Innovation and Globalization

Innovation and Globalization

This project reviews the relationship between IPR, innovation, and economic growth as the world moves further towards a global information economy.

Highlighted Publications:

Governments and Global Supply Chains: Measuring Performance in a Networked World
Governments and Global Supply Chains: Measuring Performance in a Networked World

James A. Lewis
March 2008
Government policies and practices affect economic outcomes.  Improving how companies and consumers connect across borders is a central task for policy.  The best policies are those that offer more opportunities and make it easier to connect, but since this involves an aggregate of many different government activities, this connectivity is not always easy to measure.  The following survey lets governments assess how well they are performing in delivering the services for interconnection.  It provides benchmarks against which they can measure their performance and suggestions for improvement.

 

Promoting Innovation in a Global Information EconomyPromoting Innovation in a Global Information Economy
James A. Lewis
February 2008

This report explores the critical role of intellectual property protection (IPR) in a global information economy and argues that the extent to which countries protect intellectual property will determine how well they perform in the new economic environment. The report examines the status of international IPR in general and the relation of IPR to innovation in such developing economies as China, India, and Brazil, among others.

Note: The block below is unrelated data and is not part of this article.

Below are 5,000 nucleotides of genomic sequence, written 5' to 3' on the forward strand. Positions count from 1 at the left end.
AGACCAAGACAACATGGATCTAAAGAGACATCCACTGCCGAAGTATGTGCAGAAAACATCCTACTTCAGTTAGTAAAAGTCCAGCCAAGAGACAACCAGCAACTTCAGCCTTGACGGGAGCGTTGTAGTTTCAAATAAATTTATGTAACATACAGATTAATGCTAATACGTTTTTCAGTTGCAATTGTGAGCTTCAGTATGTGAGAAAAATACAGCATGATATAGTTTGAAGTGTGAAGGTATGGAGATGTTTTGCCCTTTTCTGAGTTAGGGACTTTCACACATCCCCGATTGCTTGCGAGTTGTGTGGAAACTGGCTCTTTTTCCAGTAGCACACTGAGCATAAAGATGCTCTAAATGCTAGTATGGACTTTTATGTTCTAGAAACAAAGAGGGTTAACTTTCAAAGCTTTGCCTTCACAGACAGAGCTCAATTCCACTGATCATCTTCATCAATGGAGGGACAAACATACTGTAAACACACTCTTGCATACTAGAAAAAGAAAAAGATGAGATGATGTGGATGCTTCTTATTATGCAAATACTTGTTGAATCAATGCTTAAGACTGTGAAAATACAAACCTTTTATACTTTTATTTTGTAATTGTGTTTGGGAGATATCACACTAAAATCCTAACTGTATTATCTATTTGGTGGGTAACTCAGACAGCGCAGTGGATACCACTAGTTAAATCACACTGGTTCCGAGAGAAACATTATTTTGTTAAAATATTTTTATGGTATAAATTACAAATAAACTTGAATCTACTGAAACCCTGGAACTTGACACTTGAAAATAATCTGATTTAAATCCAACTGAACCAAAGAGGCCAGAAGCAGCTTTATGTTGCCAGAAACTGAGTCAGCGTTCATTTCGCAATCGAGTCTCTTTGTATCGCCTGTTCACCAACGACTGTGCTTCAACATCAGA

Building an Information Technology Industry in China Building an Information Technology Industry in China
James A. Lewis
May 8, 2007

Government support, privatization, and a removal of barriers to foreign participation have been crucial for China's IT success. But the degree and nature of this success can be easily misunderstood when China's performance is taken out of its global context. Data from the OECD show that China briefly overtook the United States as a high-tech exporter in 2005, but the Chinese government reported that 90 percent of these exports were made by foreign firms operating in China. China's leaders, who in the 1980s began to lay the groundwork for a modern IT industry, believed that China would be more secure if it did not depend on foreign IT and could instead use IT products made entirely in China. This report shows why their goal will be difficult to attain in an increasingly integrated and globalized industry.

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